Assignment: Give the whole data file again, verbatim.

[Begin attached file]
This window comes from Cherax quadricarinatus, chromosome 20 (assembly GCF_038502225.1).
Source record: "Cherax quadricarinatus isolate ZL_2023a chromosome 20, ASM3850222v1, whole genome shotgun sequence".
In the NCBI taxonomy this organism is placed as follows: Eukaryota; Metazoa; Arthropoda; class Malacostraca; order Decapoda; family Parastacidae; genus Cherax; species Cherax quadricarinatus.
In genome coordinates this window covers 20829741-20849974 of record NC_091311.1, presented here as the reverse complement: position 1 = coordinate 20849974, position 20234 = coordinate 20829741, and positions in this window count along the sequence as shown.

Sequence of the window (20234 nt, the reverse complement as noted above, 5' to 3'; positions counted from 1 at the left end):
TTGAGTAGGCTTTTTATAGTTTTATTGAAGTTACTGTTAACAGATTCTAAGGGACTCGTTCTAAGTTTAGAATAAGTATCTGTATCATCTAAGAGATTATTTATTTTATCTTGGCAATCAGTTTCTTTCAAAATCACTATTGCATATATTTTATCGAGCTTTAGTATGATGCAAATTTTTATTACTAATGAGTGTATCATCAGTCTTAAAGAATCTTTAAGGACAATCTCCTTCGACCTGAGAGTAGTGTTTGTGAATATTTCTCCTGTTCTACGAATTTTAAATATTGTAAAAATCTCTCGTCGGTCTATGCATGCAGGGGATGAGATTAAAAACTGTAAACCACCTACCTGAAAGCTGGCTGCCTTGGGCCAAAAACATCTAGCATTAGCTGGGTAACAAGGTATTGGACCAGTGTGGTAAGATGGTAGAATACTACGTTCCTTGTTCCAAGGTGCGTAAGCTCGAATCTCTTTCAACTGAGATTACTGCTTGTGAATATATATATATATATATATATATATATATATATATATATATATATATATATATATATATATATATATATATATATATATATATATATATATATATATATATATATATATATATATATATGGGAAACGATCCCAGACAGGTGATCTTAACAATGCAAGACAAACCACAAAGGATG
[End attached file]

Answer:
This window comes from Cherax quadricarinatus, chromosome 20 (assembly GCF_038502225.1).
Source record: "Cherax quadricarinatus isolate ZL_2023a chromosome 20, ASM3850222v1, whole genome shotgun sequence".
In the NCBI taxonomy this organism is placed as follows: Eukaryota; Metazoa; Arthropoda; class Malacostraca; order Decapoda; family Parastacidae; genus Cherax; species Cherax quadricarinatus.
In genome coordinates this window covers 20829741-20849974 of record NC_091311.1, presented here as the reverse complement: position 1 = coordinate 20849974, position 20234 = coordinate 20829741, and positions in this window count along the sequence as shown.

Sequence of the window (20234 nt, the reverse complement as noted above, 5' to 3'; positions counted from 1 at the left end):
TTGAGTAGGCTTTTTATAGTTTTATTGAAGTTACTGTTAACAGATTCTAAGGGACTCGTTCTAAGTTTAGAATAAGTATCTGTATCATCTAAGAGATTATTTATTTTATCTTGGCAATCAGTTTCTTTCAAAATCACTATTGCATATATTTTATCGAGCTTTAGTATGATGCAAATTTTTATTACTAATGAGTGTATCATCAGTCTTAAAGAATCTTTAAGGACAATCTCCTTCGACCTGAGAGTAGTGTTTGTGAATATTTCTCCTGTTCTACGAATTTTAAATATTGTAAAAATCTCTCGTCGGTCTATGCATGCAGGGGATGAGATTAAAAACTGTAAACCACCTACCTGAAAGCTGGCTGCCTTGGGCCAAAAACATCTAGCATTAGCTGGGTAACAAGGTATTGGACCAGTGTGGTAAGATGGTAGAATACTACGTTCCTTGTTCCAAGGTGCGTAAGCTCGAATCTCTTTCAACTGAGATTACTGCTTGTGAATATATATATATATATATATATATATATATATATATATATATATATATATATATATATATATATATATATATATATATATATATATATATATATATATATATATATATATATATATATATGGGAAACGATCCCAGACAGGTGATCTTAACAATGCAAGACAAACCACAAAGGATG